Sufficient quantities of taurine are essential both during pregnancy and lactation. Without enough of this vital amino acid, pregnant cats often give birth to undersized litters and noticeably underweight kittens. Fetal abnormalities also result from a lack of taurine during pregnancy. Calcium and phosphorus are also essential for the development of strong bones.

    silver bengal cat with her kittens
    Image Credit: TalyaPhoto, Shutterstock

    Will My Cat Gain Weight While Pregnant and Nursing?

    Yes. Pregnant cats typically gain weight during pregnancy and not just from the kittens they’re carrying. The fat they gain during the last weeks of pregnancy helps sustain them while nursing. Most begin to lose the pregnancy weight naturally while nursing.

    Do I Need to Worry About Weaning the Kittens?

    No. As long as everything is going well, you don’t need to do a thing when it comes to weaning. Healthy kittens will start trying their mom’s solid food when they’re around 4 weeks old. Cat mothers begin actively discourage nursing when it’s time for the kittens to transition to solids.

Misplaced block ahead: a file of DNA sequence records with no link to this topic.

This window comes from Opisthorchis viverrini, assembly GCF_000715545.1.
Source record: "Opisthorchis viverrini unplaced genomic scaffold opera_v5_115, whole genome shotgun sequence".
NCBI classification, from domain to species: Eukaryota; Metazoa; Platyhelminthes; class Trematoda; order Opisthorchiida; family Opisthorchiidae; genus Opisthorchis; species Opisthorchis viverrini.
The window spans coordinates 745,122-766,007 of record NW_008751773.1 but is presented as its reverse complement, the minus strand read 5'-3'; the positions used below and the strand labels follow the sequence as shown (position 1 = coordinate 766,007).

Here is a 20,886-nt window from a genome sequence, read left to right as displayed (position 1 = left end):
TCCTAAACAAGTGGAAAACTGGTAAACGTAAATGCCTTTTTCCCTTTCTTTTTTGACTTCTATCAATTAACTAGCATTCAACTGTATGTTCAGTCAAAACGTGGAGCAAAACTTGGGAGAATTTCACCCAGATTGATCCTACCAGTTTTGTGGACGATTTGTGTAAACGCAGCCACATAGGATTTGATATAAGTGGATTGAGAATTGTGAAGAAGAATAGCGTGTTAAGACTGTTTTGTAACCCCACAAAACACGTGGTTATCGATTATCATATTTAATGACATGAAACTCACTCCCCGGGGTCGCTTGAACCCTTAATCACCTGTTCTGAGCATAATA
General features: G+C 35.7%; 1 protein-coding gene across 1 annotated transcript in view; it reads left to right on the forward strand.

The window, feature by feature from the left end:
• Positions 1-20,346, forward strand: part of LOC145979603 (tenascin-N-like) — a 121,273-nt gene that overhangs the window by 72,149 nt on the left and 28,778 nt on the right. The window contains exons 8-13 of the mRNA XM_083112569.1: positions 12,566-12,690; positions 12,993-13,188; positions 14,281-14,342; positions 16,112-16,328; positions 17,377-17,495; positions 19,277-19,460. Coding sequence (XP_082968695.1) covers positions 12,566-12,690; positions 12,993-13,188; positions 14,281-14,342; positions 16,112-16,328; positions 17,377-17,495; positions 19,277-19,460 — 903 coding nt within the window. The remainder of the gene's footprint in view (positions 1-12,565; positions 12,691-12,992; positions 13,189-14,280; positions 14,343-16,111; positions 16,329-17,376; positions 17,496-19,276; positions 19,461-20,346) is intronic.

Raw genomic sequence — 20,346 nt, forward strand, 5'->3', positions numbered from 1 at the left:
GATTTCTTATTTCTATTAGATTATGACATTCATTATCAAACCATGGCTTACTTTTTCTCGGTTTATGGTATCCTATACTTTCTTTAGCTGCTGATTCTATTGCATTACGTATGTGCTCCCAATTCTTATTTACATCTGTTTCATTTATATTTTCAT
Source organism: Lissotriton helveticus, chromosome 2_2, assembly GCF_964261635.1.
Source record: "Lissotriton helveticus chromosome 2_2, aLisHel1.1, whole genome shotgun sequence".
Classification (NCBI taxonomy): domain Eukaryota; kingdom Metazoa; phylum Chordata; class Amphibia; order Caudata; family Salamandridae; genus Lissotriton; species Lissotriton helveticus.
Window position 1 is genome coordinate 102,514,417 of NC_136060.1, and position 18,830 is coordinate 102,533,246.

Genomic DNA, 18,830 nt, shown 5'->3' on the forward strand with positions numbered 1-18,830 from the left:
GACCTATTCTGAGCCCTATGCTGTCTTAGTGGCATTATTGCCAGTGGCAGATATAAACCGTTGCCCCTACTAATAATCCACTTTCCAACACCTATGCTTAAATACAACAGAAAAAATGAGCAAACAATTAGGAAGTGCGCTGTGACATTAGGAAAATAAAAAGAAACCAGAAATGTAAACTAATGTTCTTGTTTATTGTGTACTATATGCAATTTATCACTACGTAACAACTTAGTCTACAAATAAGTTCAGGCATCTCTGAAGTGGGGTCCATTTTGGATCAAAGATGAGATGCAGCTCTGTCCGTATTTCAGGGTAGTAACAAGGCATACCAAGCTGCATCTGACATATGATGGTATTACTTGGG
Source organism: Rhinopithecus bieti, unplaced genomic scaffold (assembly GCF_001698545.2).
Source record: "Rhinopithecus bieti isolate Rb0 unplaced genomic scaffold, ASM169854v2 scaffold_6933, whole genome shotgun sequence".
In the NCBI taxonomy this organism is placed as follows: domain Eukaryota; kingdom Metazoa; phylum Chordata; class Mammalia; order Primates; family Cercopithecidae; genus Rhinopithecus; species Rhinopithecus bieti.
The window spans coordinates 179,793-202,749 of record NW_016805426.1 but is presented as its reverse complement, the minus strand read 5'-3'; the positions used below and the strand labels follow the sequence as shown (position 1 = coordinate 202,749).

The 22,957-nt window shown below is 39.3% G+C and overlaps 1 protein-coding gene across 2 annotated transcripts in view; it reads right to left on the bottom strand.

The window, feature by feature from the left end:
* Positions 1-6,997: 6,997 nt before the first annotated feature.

Final Verdict

    According to our reviews, Felix As Good As It Looks is the best overall cat food for nursing mother cats in Australia. It offers several flavor options, which are all packed with critical vitamins and nutrients. Fancy Feast Kitten Tender Ocean Whitefish Feast Canned Cat Food is the best value, providing essential nutrients such as taurine at a great price.

    Cats Love Applaws Tuna Fillet in Broth Wet Kitten Food offers a yummy combination of tuna and fish broth. And you can’t go wrong with Purina ONE Grain Free Natural Pate Healthy Kitten Chicken & Salmon Recipe Wet Kitten Food featuring plenty of healthy protein from whole foods.

    +“Sources”

    Featured Image Credit: Chendongshan, Shutterstock